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Posts Tagged ‘kakegoe’

ritsureiDespite my regular attempts to grab attention with ironic references to kendo as “stick fighting” or as a sport, I firmly believe that it is a shugyo, a Zen martial art based on Taoist and Confucian philosophy, developed with the aim of developing the human character. As such reiho , the physical display of courtesy is an integral element.

In Kendo, a Comprehensive Guide I devoted much of the book to the description of reiho and chakuso and still only scratched the surface, Your remarks on my last post prompted this attempt to describe some of the aspects of reiho in slightly more detail.

Reiho can be easily categorised into the obvious and the kendo specific. The obvious includes the things that we would consider polite behaviour in most societies. For instance don’t chat when an instructor is talking”, or “don’t slouch or lean on on walls in class” are instructions given to school children around the world.

As a child, I was told to ask permission when I wanted to leave the dinner table. In the same way you should do so when you need to leave the dojo, not just for the sake of politeness, but so that those running the session can keep track of you, if for instance you became unwell.

I could continue with this list but there is little value in describing the obvious. Instead I have tried to list some of  the points that are specific to kendo or budo.

  • Rei – This used to be a lot more complicated, as anyone who has watched elderly Japanese ladies striving to hit the correct angle for the exact social circumstance might realise. Now in kendo we bow to each other at an angle of 15 degrees from the waist keeping the back straight. The key thing is to make eye contact and then continue it throughout the bow. At the dojo entrance and to our instructors we bow to 30 degrees. For zarei we form a triangle between our two hands and lower our forehead directly above it keeping the back street. You should exhale as you bow.
  • Sonkyo – This salutation is unique to kendo and sumo. Ensure that after rei you come to correct distance and then bring your shinai over and down to chudan using the most direct path as you drop into sonkyo. When you finish your keiko or tachiai you reverse the process, ensuring that you put your right hand on your right thigh as you return the shinai to your hip. This signifies that you have no further intention of drawing your sword, but that you are able to do so if your opponent breaks the peace.
  • Entering shiai jo – you can take as many steps as you like before you bow, but bow correctly and take only three steps to the kaeshi sen and sonkyo.
  • Shinai – Kendo is “The way of the sword” and the shinai symbolises the razor sharp katana. We should not walk over other people’s shinai or touch the jinbu of their or our weapons. We should not use the shinai as a walking stick nor drag the point across the floor and we should not bang it on the floor to signal yame.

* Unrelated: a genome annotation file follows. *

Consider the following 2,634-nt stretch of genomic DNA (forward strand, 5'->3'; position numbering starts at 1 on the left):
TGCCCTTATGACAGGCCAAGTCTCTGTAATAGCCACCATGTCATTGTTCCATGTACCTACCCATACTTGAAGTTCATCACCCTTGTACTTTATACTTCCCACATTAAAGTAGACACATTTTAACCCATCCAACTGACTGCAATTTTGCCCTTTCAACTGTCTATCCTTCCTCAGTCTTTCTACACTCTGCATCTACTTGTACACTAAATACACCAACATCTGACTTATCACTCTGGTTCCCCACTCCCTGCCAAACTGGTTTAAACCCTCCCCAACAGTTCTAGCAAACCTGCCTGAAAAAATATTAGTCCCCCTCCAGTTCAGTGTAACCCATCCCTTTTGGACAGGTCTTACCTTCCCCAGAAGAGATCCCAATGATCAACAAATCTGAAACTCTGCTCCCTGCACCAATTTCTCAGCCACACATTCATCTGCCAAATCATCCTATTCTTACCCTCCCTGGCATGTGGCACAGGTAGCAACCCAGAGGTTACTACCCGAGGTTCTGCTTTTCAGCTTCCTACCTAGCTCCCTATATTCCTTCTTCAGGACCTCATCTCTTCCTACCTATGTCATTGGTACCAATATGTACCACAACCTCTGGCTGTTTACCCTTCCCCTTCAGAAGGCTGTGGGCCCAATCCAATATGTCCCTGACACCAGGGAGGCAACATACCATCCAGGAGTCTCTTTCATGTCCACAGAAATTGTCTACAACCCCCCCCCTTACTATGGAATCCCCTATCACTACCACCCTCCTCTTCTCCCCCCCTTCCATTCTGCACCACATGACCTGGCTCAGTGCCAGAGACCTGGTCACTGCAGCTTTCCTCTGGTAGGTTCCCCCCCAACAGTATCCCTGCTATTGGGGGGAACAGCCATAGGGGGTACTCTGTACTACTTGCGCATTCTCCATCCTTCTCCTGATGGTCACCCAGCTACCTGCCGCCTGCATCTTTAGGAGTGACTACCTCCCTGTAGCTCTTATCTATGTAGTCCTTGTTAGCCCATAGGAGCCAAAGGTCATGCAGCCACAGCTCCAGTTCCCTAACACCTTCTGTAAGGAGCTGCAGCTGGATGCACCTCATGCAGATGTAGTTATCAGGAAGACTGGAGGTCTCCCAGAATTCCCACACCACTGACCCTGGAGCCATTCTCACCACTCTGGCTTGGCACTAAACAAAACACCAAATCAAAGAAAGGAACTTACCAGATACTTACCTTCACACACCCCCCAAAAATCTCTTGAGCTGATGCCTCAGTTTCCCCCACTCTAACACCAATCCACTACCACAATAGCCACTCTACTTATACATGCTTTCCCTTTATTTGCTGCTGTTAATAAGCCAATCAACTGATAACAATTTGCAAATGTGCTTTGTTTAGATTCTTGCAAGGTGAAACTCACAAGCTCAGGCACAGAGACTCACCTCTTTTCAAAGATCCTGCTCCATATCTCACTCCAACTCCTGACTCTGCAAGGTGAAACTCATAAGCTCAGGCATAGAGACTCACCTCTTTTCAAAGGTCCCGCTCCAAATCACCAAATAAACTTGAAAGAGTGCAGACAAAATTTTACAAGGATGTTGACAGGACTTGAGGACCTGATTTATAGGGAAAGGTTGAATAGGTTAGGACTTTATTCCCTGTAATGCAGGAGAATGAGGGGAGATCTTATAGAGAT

• Hakama – After my last post someone commented on one of the Facebook groups that he has seen hundreds of ways of wearing hakama. I personally believe that there are only two ways – right and wrong. The hakama invokes the spirit of budo with pleats representing the Confucian values “gin,gi,rei, chi, shin – makoto” (benevolence, justice, courtesy, wisdom, faith and sincerity). The left leg goes in first and comes out last. The waistband should be level with the navel. The ties should cross under the tanden. The koshiita should sit above the ties at the back. The hem of the hakama should clear the toes and slant upwards from front to rear.
  • Kote – like the legs of the hakama, these go on left right and come off right left. Reasons given are that it left the right hand free to draw the sword or to draw a bow string when under attack.
  • Tenegui – folded inside or draped outside the men for rei, customs vary from dojo to dojo, but however you do it, keep them freshly laundered and contemplate their meaning before you put them on.
  • Kiai and kakegoe – should be short and sharp; it should not sound as if you are bragging about the point you just made.
  • Sempai and kohai – Unless we are part of the Japanese system, we will never fully understand the structure and obligation of these relationships. Dojo etiquette however should however be based on mutual respect. Feel free to cross the dojo to make zarei to your teacher, or even to tidy and pack his or her bogu, but only do so as a genuine token of respect.

These are just a few examples of the way we should behave in the dojo. To make a comprehensive list would be a major undertaking.

I hoped to give more explanations of “why” we do things and over the years have asked a number of sensei about some of background to kendo reigi.In most cases the answer is “because that is what we do”. Perhaps one more point of reigi is that we should show the tact and politeness to accept the “sonno mama” (way it is) of kendo.

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GophersWatching the start of a recent kihon session I was  reminded of a fairground stall where the objective is to hit gophers with a mallet as they randomly pop up and disappear back into holes. People were starting to bow as their partner finished bowing; others were taking sonkyo as their opponent moved into kamae. Not a particularly unusual spectacle, but ask kendoka at almost any level of experience “when does keiko start” and they will tell you “from the first rei”. So, we have got the theory right, but we don’t always put it into practice.

In kendo as in sumo, the term tachiai is used to describe a bout or demonstration. Tachiai literally means to stand and meet and if you are lucky enough to watch high level kendo you will see that from the initial rei through to sonkyo  and kamae there is total engagement between the two partners. Some teachers describe this as “mind contact” others talk about the meeting of ki (spirit or life-force).  In fact this is the real meaning of the term kiai. At the highest level kendo calls for total awareness of each other’s thoughts and feelings and even involves mirroring an opponent’s breathing, (aun no kokkyu).